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Debuting golden yellow flowers when many other plants have ceased blooming, popcorn cassia is a welcome addition to the late summer and fall landscape. In cool climates, it is enjoyed as an easy-to-grow annual in containers and in-ground plantings. In Zones 9–11 it is grown as a perennial or multi-stem shrub, reaching an impressive 10 to 15 feet tall and wide.
Popcorn cassia gets its common name from the scent of its foliage. Some folks think that when the leaves are disturbed, the plant gives off the scent of buttered popcorn. Other people find the fragrance less appealing, characterizing it as the scent of a wet dog or mice. No matter the fragrance of the foliage, popcorn cassia is a colorful and welcome addition to both tropical and temperate landscapes.
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Planting Popcorn Cassia
In tropical areas, plant popcorn cassia in landscape beds and alongside other shrub plants where it has room to expand. It is a great plant for adding interest to a lackluster corner of the landscape or anchoring an island planting in fall. It is particularly striking when planted alongside banana, elephant's ear, or castor bean and any plants with dark green leaves.
In cool climates, plant popcorn cassia in containers and landscape beds where it will begin blooming when the heat of midsummer sets in, then continue its flower show until the first frost. Amplify its bold yellow flowers by pairing it with orange and magenta dahlias, color-drenched snapdragons, or bright purple verbena bonariensis.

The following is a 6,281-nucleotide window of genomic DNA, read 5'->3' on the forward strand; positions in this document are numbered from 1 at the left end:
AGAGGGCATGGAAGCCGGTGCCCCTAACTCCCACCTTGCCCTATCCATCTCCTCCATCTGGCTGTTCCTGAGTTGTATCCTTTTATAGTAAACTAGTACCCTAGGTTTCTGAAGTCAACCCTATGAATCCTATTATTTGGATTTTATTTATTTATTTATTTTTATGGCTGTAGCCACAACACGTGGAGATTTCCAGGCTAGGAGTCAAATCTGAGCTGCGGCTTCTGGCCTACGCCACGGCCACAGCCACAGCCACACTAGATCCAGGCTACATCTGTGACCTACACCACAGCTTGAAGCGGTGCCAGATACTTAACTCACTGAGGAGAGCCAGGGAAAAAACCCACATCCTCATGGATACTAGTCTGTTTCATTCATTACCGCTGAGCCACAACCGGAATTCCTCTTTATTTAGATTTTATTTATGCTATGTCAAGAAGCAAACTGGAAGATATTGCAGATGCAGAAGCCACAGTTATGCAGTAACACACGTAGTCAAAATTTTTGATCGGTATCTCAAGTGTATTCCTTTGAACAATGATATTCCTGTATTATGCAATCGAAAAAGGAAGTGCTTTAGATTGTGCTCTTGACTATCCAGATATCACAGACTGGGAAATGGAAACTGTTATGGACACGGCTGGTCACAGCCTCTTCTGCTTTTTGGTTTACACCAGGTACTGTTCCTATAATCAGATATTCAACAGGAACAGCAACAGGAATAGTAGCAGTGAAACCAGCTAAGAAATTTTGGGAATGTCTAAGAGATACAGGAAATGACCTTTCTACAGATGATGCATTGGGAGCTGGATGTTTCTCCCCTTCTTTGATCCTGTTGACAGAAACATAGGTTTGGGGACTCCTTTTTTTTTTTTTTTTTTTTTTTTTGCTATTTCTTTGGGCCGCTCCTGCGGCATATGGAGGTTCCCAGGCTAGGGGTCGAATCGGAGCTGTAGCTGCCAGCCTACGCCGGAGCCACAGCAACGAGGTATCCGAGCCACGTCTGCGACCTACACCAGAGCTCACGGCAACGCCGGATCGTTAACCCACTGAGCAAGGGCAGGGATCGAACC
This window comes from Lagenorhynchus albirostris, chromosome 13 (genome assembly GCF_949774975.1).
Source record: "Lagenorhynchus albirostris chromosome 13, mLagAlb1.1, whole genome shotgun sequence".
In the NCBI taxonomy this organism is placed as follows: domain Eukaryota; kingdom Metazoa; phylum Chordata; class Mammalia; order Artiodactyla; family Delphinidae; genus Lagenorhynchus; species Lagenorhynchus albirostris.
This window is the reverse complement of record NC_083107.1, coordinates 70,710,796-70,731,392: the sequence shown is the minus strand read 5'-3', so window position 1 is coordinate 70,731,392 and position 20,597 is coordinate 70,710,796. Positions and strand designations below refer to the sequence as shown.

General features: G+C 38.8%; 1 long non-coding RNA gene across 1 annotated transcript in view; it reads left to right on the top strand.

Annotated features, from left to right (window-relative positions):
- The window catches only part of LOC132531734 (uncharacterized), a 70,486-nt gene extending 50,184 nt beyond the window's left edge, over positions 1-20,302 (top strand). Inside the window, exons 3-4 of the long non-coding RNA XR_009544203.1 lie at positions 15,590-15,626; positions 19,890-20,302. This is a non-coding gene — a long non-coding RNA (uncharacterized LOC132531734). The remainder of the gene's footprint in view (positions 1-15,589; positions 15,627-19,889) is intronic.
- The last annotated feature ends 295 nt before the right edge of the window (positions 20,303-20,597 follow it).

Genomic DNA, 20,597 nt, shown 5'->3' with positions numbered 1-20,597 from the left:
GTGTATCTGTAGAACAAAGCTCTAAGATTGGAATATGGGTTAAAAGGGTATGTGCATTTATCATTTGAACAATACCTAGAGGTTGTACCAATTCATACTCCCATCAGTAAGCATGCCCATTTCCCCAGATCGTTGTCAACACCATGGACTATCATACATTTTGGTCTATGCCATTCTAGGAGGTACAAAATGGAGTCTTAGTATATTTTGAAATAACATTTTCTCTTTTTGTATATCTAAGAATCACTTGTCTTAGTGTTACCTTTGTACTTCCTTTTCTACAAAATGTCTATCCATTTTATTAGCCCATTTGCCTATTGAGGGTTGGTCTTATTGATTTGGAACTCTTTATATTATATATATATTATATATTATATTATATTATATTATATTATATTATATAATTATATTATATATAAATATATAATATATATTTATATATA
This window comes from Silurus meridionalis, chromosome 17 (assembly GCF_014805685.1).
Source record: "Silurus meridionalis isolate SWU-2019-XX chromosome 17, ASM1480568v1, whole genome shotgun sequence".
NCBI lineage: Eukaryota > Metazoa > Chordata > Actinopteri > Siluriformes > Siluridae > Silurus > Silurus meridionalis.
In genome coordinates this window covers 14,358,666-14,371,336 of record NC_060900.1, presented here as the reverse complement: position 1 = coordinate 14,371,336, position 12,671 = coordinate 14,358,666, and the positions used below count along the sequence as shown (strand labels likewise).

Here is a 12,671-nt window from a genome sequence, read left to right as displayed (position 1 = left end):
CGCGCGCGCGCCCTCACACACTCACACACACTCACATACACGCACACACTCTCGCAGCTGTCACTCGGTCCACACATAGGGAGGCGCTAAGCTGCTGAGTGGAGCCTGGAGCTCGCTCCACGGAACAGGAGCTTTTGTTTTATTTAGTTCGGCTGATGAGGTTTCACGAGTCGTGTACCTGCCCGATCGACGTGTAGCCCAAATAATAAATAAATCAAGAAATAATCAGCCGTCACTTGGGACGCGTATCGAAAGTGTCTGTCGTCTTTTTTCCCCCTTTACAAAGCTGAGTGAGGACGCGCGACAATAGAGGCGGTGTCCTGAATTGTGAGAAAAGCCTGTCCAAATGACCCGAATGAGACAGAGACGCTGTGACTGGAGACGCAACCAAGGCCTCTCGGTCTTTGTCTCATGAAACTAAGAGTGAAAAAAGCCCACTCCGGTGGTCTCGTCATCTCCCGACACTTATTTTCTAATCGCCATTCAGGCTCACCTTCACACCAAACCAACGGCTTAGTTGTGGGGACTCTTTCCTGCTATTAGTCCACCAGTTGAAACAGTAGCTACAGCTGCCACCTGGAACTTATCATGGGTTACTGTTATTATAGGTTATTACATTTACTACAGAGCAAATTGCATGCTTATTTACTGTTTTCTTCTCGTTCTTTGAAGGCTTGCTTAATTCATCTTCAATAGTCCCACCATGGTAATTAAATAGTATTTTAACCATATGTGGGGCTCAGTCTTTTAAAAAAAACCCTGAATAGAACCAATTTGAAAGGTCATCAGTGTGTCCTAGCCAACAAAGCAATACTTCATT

Popcorn Cassia Care
Popcorn cassia is easy to grow as an annual or perennial. In tropical regions, it will form a multi-stem shrub. Staking is helpful in Zones 9–11 where popcorn cassia puts on new growth each year, rarely killed back by freezing temperatures.
Plant popcorn cassia in full sun and rich, moist, well-drained soil. Start it from seed or begin with a purchased rooted cutting. Seeds will germinate more readily when soaked in water for 24 hours. Sow seeds shallowly indoors in February or March and wait until all danger of frost has passed before transferring outdoors.
Provide plants with ample water and fertilize as needed if soil is lean on nutrients. Plants grow quickly and unfurl many new leaves and flower stems in heat and humidity. Expect the plants to slow their growth significantly when temperatures fall below 80 degrees F. Popcorn cassia will tolerate a light frost. In cold regions, it can be overwintered indoors in a greenhouse or a bright window. Bring the plant inside when nighttime temperatures are in the high 30s.
Beware of Invasive Look-Alikes
A member of the Senna genus—Senna pendula var. glabrata—is an invasive plant in South Florida and should not be planted. Senna pendula var. glabrata has the potential to spread to wild areas, displacing native species. When purchasing popcorn cassia, make your purchase from a reputable nursery and carefully inspect the plant tag before buying.